The digital wave is sweeping the humanities, raising provocative new questions: Should podcasting count as a form of scholarship, and can the dissertation be other than a book-length monograph? In this episode, we visit the National Humanities Center’s virtual podcasting institute, where four PhD students (Lauren Cox, June Ke, Mirna Wasef, and Kevin Woram) met and collaborated on a podcast about digital intimacies during the 2020 lockdown. We caught up with them one year later. We also spoke with Andy Mink, Vice President of Education Programs at the National Humanities Center, about NHC’s programming for graduate students and the importance of interdisciplinary collaborations. Bonus: a meditative ASMR for graduate students.
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- Lauren Cox, Wujun Ke, Mirna Wasef, Kevin Woram, “Pod.Cast.Zoom: Shifting Intimacies Under Covid”
- National Humanities Center, In Our Image: Artificial Intelligence and the Humanities, Podcasts
- National Humanities Center, Humanities In Class Digital Library
- Adrienne Maree Brown, Emergent Strategy: Shaping Change, Changing Worlds
- Humanities Podcast Network
Episode Takeaways :
- “My whole goal is to provide a structure and a network and an environmental laboratory, even for early career scholars for graduate students to have the support and the affirmation and the feedback to become leaders in their fields, period. And it doesn’t even quite matter to me what you wind up doing next, whether it’s a tenure track job somewhere, or teaching in an independent school or working in a museum….pretty quickly, it became clear to me that universities and PhD programs are designed with a really narrow set a guardrails so that you’re doing and experiencing exactly what you need to be a successful academic. But there’s all kinds of things outside of those guardrails that they can’t provide.”
- “One of the things we see from the graduate teaching learning project program is that when they do their projects together, we always match them, so that it’s interdisciplinary and between universities just like yours. For a philosopher and a literary scholar to be in conversation, maybe for the first time in a long time in the context of this project is often very illuminating. They both kind of realize how much they have in common and how very, very different they use language and logic and questioning to sort of unpack how they understand things. And that’s a real benefit. And being able to show that I think, in constructive and substantive ways would really help all humanists.”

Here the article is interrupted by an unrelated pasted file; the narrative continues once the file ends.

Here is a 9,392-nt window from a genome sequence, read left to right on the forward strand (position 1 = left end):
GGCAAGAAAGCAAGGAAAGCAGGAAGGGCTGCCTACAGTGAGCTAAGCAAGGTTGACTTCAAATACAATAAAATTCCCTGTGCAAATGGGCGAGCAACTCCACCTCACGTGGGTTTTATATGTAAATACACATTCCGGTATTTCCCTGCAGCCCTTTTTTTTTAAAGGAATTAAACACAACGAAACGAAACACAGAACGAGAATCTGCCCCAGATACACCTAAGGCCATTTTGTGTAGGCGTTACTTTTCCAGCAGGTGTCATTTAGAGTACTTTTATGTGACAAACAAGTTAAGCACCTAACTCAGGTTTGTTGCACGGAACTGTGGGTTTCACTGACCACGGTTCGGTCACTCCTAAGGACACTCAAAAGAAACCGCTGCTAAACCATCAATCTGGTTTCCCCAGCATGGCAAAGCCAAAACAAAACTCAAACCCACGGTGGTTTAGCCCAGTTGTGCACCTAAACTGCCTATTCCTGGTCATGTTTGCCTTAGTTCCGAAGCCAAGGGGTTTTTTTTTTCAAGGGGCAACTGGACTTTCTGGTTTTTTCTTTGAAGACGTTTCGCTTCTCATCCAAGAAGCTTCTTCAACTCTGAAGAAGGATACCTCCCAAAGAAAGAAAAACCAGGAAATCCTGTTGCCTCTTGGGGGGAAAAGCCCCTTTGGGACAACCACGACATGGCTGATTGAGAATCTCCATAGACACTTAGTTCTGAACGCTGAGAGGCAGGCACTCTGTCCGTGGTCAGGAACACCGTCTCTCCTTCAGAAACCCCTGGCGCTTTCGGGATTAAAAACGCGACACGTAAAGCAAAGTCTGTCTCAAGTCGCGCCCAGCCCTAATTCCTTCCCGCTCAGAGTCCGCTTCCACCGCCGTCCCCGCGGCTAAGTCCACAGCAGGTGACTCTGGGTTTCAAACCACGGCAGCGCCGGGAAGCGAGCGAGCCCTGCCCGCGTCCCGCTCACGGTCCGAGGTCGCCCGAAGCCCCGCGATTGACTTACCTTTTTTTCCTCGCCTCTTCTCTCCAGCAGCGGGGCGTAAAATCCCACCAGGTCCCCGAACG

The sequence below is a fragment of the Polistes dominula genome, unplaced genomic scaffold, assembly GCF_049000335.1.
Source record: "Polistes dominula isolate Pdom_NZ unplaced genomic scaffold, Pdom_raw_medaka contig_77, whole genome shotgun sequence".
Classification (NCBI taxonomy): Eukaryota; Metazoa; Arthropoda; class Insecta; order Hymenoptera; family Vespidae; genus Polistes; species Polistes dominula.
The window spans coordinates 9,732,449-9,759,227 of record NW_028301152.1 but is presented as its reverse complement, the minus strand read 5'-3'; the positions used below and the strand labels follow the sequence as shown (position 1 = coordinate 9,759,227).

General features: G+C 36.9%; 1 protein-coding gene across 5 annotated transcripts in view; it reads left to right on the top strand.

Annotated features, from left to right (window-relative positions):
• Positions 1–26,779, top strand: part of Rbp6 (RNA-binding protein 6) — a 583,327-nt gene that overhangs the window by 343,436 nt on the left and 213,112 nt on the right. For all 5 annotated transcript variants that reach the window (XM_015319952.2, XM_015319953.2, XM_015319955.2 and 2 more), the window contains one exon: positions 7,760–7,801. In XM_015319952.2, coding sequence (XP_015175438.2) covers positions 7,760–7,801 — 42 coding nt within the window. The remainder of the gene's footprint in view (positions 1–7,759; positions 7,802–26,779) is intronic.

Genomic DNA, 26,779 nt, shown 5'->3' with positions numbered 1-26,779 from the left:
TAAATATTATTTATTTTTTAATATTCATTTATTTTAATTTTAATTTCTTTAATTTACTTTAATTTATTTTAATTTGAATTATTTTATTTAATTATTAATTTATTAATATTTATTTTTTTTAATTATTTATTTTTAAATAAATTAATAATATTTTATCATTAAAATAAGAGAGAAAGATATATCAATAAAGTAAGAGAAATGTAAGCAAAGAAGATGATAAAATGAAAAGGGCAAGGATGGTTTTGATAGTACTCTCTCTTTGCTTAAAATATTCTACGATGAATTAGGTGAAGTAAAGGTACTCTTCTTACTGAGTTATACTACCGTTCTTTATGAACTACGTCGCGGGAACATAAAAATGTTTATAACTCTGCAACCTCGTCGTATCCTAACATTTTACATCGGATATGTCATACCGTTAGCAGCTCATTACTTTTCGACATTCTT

- “The second thing is, and this came up a lot in the faculty program that we ran in June, is this idea: We talked about it with our graduate students, but the faculty were really interested in how to have public facing work like podcasting be evaluated as scholarship and therefore be counted towards their professional body of work. This isn’t it’s not just fun stuff you do on the side. This isn’t a hobby, this is like real, moving transformational work for a lot of people. And we had, you know, chairs and established scholars and past fellows and, you know, folks who have a little bit of clout who are really, I think, surprised by the value of podcasting. And then by extension, aware that it’s really not acknowledged, what would a podcast dissertation look like? What would a public-facing article or monograph look like?”
- “Any professional academic job at any level, community college, small liberal arts school, R1 school, K12 school district, whatever it is, there are so many skill sets required to do your job well, like managing budgets, working in a group, drawing consensus, explaining yourself to people who don’t have your training, delivering reports, meeting deadlines, like all that stuff that goes into things like project management, and working collaboratively with others to draw and reach consensus are things that most grad programs don’t emphasize. Which is why we started doing these group projects. If nothing else, do, you have to sit down with three other strangers and do something in a week. That’s a skill.”